What are the new border policies? A CNA explainer
Michelle La Rosa June 18, 2018
In recent weeks, changes to the U.S. enforcement of immigration policy have made headlines, as an effort to pursue criminal prosecution has led to family separations.
What exactly are the new policies? How did the changes come about? And how have Church leaders responded?
In May 2018, Attorney General Jeff Sessions announced a “zero tolerance” policy that seeks to criminally prosecute 100 percent of immigrants who are caught crossing the border illegally.
Until that policy was announced, people caught crossing the border illegally were sent to an immigration judge, who would determine whether they would be deported. While waiting for a hearing, they would be held in immigration detention centers, or – due to lack of resources or legal limits on how long certain types of immigrants could be detained – be given a court date and released.
The Trump administration’s decision to pursue criminal prosecution means that immigrants are held in a federal jail until they go before a federal judge, who must determine whether immigrants will receive prison sentences for crossing the border illegally.
This shift to the criminal justice system is what leads to family separation, because children cannot be held legally in a federal jail with their parents.
The family separation policy has been described by Sessions as a deterrent to illegal immigration. “If you don't like that, then don't smuggle children over our border,” he said May 7.
Once the children are separated from their parents, they are classified as unaccompanied minors and placed in the custody of the Department of Health and Human Services’ Office of Refugee Resettlement. The children are kept in government facilities while arrangements are made to release them to a relative in the country, if one can be identified, or to place them in foster care, while their parents’ immigration case moves forward.
According to the Department of Homeland Security, some 2,000 immigrant children have been separated from their parents in recent months. They are held along with detained minors who crossed the border unaccompanied by an adult.
In total, it is estimated that upwards of 10,000 migrant children are currently being held in over 100 shelters, which are at 95 percent capacity, according to a McClatchyDC report. The Department of Health and Human Services is reportedly considering the construction of “tent cities” to hold the children.
The Bush administration had enacted a similar “zero tolerance” policy to criminally prosecute illegal border crossings. However, it made an exception for unaccompanied minors or families with children. The Obama administration enacted zero tolerance for a short period, but did not separate families as a matter of policy.
Critics of previous administrations warned that legal exceptions for families, children, and asylum seekers created loopholes that could be abused by immigrants to cross the border without facing criminal prosecution, for example, that would-be migrants might travel with children unrelated to them and falsely claim to be a family. Critics also said that family loopholes could enable, or even encourage, child trafficking. President Donald Trump has said that he wants to close these loopholes.
However, immigration and human rights advocates say they are concerned that, like other families illegally crossing the border, asylum-seeking families are also being separated.
The right to claim asylum is recognized by international law. To claim asylum in the U.S., one must show a well-founded fear of persecution in his home country, on the grounds of race, religion, nationality, political opinion, or particular social group.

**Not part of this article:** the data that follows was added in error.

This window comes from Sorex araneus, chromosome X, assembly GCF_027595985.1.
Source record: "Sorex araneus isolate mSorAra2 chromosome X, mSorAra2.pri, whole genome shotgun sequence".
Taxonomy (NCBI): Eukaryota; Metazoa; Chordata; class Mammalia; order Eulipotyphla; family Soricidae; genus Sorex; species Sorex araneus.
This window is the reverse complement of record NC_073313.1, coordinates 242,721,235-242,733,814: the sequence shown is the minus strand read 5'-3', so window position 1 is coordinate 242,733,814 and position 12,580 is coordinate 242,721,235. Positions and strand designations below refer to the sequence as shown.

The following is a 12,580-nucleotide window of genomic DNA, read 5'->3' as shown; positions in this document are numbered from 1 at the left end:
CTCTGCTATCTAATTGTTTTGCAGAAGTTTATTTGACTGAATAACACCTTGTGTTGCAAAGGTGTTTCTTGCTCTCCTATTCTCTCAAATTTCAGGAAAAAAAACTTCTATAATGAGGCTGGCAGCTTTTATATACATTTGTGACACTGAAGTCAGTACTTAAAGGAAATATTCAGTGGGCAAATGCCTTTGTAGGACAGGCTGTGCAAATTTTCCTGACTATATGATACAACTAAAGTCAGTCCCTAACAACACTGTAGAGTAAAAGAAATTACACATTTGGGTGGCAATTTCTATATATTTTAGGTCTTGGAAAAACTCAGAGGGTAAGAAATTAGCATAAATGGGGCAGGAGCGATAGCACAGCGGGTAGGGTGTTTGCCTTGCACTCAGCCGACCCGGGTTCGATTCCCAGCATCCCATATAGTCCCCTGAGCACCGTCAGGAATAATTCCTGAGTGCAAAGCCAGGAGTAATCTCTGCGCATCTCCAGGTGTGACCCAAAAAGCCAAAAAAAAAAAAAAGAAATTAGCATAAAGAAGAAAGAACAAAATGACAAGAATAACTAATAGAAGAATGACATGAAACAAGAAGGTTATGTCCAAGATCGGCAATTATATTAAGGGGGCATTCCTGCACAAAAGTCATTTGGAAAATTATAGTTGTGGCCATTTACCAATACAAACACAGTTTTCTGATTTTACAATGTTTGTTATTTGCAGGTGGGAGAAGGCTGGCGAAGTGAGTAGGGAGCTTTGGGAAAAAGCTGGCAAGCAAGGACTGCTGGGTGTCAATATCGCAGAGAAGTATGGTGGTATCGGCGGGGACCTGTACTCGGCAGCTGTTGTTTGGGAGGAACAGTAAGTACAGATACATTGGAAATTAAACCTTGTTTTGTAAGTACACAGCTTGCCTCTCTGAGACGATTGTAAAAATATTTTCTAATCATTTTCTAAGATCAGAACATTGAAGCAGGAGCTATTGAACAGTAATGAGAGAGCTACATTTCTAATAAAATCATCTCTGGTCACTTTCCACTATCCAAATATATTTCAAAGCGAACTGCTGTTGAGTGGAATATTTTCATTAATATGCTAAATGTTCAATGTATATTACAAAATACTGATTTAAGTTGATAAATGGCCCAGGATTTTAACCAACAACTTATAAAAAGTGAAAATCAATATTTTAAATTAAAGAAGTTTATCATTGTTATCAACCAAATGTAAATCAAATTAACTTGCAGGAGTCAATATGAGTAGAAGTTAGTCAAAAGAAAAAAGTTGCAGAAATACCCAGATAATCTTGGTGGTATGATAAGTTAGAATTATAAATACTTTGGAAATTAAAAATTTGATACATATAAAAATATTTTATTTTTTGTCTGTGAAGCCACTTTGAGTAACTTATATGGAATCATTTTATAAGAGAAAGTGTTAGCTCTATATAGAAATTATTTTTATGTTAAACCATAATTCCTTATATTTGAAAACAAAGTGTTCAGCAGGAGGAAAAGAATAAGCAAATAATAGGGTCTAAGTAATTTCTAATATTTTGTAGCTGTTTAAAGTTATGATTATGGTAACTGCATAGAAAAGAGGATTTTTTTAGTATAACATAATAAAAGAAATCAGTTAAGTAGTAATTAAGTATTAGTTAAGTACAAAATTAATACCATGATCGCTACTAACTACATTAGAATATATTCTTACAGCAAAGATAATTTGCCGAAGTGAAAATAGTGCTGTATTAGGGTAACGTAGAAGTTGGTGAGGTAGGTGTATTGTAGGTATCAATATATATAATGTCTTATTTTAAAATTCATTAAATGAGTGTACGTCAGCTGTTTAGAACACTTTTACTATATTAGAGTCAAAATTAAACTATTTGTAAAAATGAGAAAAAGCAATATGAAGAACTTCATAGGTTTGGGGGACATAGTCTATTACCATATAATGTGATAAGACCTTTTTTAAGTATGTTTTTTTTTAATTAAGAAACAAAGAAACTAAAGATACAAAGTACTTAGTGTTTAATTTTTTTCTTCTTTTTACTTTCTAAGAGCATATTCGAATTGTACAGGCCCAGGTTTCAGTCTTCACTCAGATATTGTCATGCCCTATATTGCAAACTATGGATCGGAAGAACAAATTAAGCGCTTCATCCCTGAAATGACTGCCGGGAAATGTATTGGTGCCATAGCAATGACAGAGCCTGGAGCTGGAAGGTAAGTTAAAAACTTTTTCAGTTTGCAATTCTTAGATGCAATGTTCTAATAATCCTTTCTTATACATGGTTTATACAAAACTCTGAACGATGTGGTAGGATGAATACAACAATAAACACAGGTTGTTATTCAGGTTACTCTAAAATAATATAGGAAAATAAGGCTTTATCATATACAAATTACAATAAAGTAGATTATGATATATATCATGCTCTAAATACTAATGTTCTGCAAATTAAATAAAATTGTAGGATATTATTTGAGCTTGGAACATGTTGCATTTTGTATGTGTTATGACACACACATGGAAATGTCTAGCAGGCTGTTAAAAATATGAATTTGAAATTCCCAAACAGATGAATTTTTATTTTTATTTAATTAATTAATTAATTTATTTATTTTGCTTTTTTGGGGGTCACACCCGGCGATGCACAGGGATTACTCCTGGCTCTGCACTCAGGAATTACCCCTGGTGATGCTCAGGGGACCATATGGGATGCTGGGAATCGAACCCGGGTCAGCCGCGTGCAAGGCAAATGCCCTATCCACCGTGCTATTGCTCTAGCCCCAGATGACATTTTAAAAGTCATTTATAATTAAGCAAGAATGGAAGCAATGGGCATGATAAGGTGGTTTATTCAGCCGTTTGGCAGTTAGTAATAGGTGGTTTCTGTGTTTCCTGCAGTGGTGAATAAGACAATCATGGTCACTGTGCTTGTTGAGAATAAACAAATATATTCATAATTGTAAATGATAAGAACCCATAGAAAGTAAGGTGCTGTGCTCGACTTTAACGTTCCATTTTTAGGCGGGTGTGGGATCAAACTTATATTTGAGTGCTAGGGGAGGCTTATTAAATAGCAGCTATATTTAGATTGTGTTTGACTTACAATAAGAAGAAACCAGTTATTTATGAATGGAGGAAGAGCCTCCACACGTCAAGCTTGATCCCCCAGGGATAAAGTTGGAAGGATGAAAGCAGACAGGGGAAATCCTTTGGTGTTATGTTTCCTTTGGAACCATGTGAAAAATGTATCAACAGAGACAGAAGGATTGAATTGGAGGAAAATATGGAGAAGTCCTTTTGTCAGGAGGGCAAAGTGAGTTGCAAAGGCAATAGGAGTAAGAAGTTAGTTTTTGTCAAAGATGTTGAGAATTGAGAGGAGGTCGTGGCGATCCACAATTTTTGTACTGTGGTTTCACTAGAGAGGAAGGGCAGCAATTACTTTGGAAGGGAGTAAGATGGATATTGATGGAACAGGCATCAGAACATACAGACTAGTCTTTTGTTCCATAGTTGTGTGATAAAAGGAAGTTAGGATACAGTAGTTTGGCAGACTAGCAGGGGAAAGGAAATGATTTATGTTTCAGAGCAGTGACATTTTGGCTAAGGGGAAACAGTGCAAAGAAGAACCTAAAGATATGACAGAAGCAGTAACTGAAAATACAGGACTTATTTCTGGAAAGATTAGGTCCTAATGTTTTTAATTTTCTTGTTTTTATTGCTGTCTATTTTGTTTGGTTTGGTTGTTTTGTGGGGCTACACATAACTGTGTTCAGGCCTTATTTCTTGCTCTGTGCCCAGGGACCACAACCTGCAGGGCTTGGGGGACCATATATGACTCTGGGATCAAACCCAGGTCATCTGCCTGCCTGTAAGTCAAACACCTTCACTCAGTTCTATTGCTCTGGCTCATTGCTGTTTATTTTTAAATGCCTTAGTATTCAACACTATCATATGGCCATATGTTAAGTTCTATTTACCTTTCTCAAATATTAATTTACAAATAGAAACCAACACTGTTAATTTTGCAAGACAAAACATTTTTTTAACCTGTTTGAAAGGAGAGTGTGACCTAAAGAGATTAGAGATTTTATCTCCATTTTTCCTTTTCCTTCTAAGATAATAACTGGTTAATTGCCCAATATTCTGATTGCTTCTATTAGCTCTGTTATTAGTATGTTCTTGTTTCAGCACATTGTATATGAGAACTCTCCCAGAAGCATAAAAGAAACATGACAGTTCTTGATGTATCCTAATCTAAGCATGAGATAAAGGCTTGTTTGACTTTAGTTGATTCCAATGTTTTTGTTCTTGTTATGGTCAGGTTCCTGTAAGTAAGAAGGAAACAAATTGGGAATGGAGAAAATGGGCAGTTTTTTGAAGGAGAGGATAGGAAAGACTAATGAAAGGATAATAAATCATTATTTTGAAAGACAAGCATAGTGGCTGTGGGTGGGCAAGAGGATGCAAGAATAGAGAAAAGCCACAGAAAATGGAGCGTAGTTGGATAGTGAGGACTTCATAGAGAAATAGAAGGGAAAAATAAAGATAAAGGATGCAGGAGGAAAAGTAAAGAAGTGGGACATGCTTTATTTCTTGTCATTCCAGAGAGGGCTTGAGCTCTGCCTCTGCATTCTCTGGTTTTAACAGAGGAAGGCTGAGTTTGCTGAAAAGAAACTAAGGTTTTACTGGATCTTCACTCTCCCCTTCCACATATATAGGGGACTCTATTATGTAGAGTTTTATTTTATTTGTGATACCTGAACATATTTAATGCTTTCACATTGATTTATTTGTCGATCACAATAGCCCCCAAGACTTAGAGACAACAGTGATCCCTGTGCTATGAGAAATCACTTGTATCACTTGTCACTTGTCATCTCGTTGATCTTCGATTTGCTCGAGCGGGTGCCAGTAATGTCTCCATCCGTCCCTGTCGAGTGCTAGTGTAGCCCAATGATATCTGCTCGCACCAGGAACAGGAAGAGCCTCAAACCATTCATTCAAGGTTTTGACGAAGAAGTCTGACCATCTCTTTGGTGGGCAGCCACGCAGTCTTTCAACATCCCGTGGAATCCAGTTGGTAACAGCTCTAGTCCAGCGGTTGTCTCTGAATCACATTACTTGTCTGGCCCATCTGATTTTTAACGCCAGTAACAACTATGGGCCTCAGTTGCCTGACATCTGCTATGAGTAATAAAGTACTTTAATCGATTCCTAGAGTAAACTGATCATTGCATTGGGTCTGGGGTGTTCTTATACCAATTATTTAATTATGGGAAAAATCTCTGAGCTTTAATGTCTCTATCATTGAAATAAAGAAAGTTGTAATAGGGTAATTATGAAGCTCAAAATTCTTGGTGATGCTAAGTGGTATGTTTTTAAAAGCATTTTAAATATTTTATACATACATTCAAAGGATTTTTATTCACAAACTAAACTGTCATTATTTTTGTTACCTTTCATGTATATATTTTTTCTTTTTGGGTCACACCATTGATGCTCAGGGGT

An individual can make an asylum claim at a U.S. port of entry. A judge will then determine whether to accept the asylum claim.
However, reports indicate that some people attempting to claim asylum legally at the border are turned away repeatedly, told that the system is unable to accept new applications to be processed. While prohibiting someone from making an asylum appeal is illegal under international law, delaying a claim, which essentially denies that it be made, is a legal grey area.
People can also claim asylum by crossing the border illegally and then turning themselves in to officials. While the act of crossing the border in this case is illegal, the right to claim asylum is still valid, under international law.
Immigration advocates and human rights groups say that legitimate asylum applicants are forced to cross the border illegally in order to make their claims, and are then separated from their children for breaking the law.
The United Nations has condemned the practice of family separation as “a serious violation of the rights of the child,” which “amounts to arbitrary and unlawful interference in family life.”
The U.S. bishops have been vocally opposed to the new policy, as well as a recent move to remove gang violence and domestic abuse from the list of asylum claims that will be accepted as valid.
Bishop Joe S. Vásquez of Austin, chair of the U.S. bishops’ committee on migration, has stressed that “Rupturing the bond between parent and child causes scientifically-proven trauma that often leads to irreparable emotional scarring.”
Cardinal Daniel DiNardo of Galveston-Houston stressed that the U.S. government “has the discretion in our laws to ensure that young children are not separated from their parents and exposed to irreparable harm and trauma.”
Because families are “the foundational element of our society,” they “must be able to stay together,” he said. “While protecting our borders is important, we can and must do better as a government, and as a society, to find other ways to ensure that safety.”
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